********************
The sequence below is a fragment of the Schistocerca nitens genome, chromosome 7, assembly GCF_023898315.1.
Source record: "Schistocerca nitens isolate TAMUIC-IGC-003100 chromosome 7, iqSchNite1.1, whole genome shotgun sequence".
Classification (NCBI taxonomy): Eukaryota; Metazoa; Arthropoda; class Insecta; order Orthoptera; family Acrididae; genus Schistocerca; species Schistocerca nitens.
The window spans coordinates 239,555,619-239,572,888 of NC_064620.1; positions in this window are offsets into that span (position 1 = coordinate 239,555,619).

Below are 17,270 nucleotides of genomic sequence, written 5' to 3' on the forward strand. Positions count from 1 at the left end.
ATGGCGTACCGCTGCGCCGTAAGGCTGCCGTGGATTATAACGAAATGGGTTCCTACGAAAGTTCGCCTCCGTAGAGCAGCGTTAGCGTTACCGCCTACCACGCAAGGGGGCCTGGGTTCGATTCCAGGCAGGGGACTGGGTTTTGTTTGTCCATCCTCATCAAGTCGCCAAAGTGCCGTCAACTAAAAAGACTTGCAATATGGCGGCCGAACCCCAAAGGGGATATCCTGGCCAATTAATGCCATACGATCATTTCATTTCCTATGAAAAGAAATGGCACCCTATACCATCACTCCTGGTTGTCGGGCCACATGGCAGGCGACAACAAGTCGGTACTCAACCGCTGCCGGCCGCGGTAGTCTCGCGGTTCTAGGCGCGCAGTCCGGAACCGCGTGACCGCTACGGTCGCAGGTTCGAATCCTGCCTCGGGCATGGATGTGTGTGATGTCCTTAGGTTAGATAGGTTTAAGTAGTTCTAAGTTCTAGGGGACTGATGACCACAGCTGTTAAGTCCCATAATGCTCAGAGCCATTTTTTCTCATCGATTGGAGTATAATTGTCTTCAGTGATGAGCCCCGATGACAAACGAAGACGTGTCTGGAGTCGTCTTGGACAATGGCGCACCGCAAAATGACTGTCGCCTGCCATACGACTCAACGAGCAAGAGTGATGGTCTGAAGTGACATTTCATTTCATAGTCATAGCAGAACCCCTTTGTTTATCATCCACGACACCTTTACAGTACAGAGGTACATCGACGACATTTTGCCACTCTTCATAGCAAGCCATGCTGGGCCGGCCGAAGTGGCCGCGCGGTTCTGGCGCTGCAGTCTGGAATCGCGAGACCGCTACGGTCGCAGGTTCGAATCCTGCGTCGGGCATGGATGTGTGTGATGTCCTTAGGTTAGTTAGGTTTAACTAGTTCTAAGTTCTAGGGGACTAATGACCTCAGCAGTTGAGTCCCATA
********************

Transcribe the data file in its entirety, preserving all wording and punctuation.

The sequence below is a fragment of the Schistocerca nitens genome, chromosome 7, assembly GCF_023898315.1.
Source record: "Schistocerca nitens isolate TAMUIC-IGC-003100 chromosome 7, iqSchNite1.1, whole genome shotgun sequence".
Classification (NCBI taxonomy): Eukaryota; Metazoa; Arthropoda; class Insecta; order Orthoptera; family Acrididae; genus Schistocerca; species Schistocerca nitens.
The window spans coordinates 239,555,619-239,572,888 of NC_064620.1; positions in this window are offsets into that span (position 1 = coordinate 239,555,619).

Below are 17,270 nucleotides of genomic sequence, written 5' to 3' on the forward strand. Positions count from 1 at the left end.
ATGGCGTACCGCTGCGCCGTAAGGCTGCCGTGGATTATAACGAAATGGGTTCCTACGAAAGTTCGCCTCCGTAGAGCAGCGTTAGCGTTACCGCCTACCACGCAAGGGGGCCTGGGTTCGATTCCAGGCAGGGGACTGGGTTTTGTTTGTCCATCCTCATCAAGTCGCCAAAGTGCCGTCAACTAAAAAGACTTGCAATATGGCGGCCGAACCCCAAAGGGGATATCCTGGCCAATTAATGCCATACGATCATTTCATTTCCTATGAAAAGAAATGGCACCCTATACCATCACTCCTGGTTGTCGGGCCACATGGCAGGCGACAACAAGTCGGTACTCAACCGCTGCCGGCCGCGGTAGTCTCGCGGTTCTAGGCGCGCAGTCCGGAACCGCGTGACCGCTACGGTCGCAGGTTCGAATCCTGCCTCGGGCATGGATGTGTGTGATGTCCTTAGGTTAGATAGGTTTAAGTAGTTCTAAGTTCTAGGGGACTGATGACCACAGCTGTTAAGTCCCATAATGCTCAGAGCCATTTTTTCTCATCGATTGGAGTATAATTGTCTTCAGTGATGAGCCCCGATGACAAACGAAGACGTGTCTGGAGTCGTCTTGGACAATGGCGCACCGCAAAATGACTGTCGCCTGCCATACGACTCAACGAGCAAGAGTGATGGTCTGAAGTGACATTTCATTTCATAGTCATAGCAGAACCCCTTTGTTTATCATCCACGACACCTTTACAGTACAGAGGTACATCGACGACATTTTGCCACTCTTCATAGCAAGCCATGCTGGGCCGGCCGAAGTGGCCGCGCGGTTCTGGCGCTGCAGTCTGGAATCGCGAGACCGCTACGGTCGCAGGTTCGAATCCTGCGTCGGGCATGGATGTGTGTGATGTCCTTAGGTTAGTTAGGTTTAACTAGTTCTAAGTTCTAGGGGACTAATGACCTCAGCAGTTGAGTCCCATA